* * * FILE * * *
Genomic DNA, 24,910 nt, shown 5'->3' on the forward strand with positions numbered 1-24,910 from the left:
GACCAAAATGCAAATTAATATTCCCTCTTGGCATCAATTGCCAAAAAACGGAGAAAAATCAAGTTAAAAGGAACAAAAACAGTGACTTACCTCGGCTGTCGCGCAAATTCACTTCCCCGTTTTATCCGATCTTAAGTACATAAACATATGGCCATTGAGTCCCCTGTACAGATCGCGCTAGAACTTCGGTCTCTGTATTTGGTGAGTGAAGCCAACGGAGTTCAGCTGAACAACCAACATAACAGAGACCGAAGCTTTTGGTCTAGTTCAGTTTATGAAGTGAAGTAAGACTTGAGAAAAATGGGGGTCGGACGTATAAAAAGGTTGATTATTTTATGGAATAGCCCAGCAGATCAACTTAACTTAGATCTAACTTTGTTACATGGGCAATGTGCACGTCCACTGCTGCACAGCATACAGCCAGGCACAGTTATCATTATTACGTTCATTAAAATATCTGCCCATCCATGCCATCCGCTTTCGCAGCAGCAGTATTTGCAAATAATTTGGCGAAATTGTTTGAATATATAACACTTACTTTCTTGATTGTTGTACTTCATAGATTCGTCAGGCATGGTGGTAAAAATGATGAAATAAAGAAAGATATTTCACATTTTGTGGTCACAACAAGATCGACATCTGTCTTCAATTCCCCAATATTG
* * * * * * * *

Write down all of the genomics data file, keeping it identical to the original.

Genomic DNA, 24,910 nt, shown 5'->3' on the forward strand with positions numbered 1-24,910 from the left:
GACCAAAATGCAAATTAATATTCCCTCTTGGCATCAATTGCCAAAAAACGGAGAAAAATCAAGTTAAAAGGAACAAAAACAGTGACTTACCTCGGCTGTCGCGCAAATTCACTTCCCCGTTTTATCCGATCTTAAGTACATAAACATATGGCCATTGAGTCCCCTGTACAGATCGCGCTAGAACTTCGGTCTCTGTATTTGGTGAGTGAAGCCAACGGAGTTCAGCTGAACAACCAACATAACAGAGACCGAAGCTTTTGGTCTAGTTCAGTTTATGAAGTGAAGTAAGACTTGAGAAAAATGGGGGTCGGACGTATAAAAAGGTTGATTATTTTATGGAATAGCCCAGCAGATCAACTTAACTTAGATCTAACTTTGTTACATGGGCAATGTGCACGTCCACTGCTGCACAGCATACAGCCAGGCACAGTTATCATTATTACGTTCATTAAAATATCTGCCCATCCATGCCATCCGCTTTCGCAGCAGCAGTATTTGCAAATAATTTGGCGAAATTGTTTGAATATATAACACTTACTTTCTTGATTGTTGTACTTCATAGATTCGTCAGGCATGGTGGTAAAAATGATGAAATAAAGAAAGATATTTCACATTTTGTGGTCACAACAAGATCGACATCTGTCTTCAATTCCCCAATATTG